How a Coney Island sideshow advanced medicine for premature babies
It was Coney Island in the early 1900’s. Beyond the Four-Legged Woman, the sword swallowers, and “Lionel the Lion-Faced Man,” was an entirely different exhibit: rows of tiny, premature human babies living in glass incubators.
Barkers, including a young Cary Grant, called out to passersby, enticing visitors to come see the preemies.
The brainchild of this exhibit was Dr. Martin Couney, an enigmatic figure in the history of medicine. Couney created and ran incubator-baby exhibits on the island from 1903 to the early 1940s, and though he died in relative obscurity, he was one of the great champions of this lifesaving technology and is credited with saving the lives of thousands of the country’s premature babies.
The first doctor to use incubators for preemies was French obstetrician Dr. Stéphane Tarnier, who witnessed an incubator warming baby chickens at a Parisian zoo in the late 1870s, according to medical historian Dr. Jeffrey Baker. Tarnier thought he could use a similar device to save the premature babies dying of hypothermia in Parisian hospitals. While other European obstetricians pointed out that Tarnier’s first devices were hardly different from the hot water bottles and blankets used in many maternity wards, Baker writes, “such criticisms missed Tarnier’s most important contribution, which was to convince his colleagues that incubators (of whatever design) really made a difference.”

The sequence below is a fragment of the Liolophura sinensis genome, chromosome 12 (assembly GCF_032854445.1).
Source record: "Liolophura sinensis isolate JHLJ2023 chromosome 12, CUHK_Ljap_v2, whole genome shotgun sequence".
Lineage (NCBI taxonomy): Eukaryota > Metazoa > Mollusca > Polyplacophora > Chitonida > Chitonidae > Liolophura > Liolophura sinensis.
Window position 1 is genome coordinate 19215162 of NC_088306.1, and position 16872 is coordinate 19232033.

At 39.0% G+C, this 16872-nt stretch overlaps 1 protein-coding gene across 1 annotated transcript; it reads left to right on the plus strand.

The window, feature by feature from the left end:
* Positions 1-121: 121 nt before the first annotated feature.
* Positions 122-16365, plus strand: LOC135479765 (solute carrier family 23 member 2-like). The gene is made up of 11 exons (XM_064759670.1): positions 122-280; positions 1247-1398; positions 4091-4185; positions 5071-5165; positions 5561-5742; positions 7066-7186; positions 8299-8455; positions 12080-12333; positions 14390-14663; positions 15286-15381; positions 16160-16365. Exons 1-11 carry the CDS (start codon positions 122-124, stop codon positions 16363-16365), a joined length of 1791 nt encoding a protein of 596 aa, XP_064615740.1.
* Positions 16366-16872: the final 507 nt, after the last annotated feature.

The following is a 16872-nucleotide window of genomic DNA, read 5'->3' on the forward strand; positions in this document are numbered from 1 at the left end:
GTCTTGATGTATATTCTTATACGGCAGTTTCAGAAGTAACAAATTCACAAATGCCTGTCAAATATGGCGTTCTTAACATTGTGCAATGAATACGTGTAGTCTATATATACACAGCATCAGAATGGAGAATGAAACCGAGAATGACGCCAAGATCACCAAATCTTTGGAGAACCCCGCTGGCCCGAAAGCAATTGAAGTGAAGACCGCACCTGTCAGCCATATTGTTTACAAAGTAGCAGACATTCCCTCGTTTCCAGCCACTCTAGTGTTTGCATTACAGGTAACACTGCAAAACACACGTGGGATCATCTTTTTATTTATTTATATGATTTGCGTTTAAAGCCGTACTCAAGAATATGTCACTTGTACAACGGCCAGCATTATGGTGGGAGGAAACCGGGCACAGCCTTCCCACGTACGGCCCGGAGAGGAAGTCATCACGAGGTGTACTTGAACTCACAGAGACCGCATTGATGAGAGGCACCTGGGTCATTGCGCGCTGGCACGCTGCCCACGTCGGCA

A second generation of European obstetricians refined the incubators, adding individual thermostats and better ventilation systems, and spread the word about these new technologies through demonstrations at various expositions and Worlds Fairs. It was in 1896, at the Berlin Exposition that the French-born Dr. Couney first saw these new glass and metal incubators keeping premature babies alive and decided to import them to the United States, where they were extremely rare.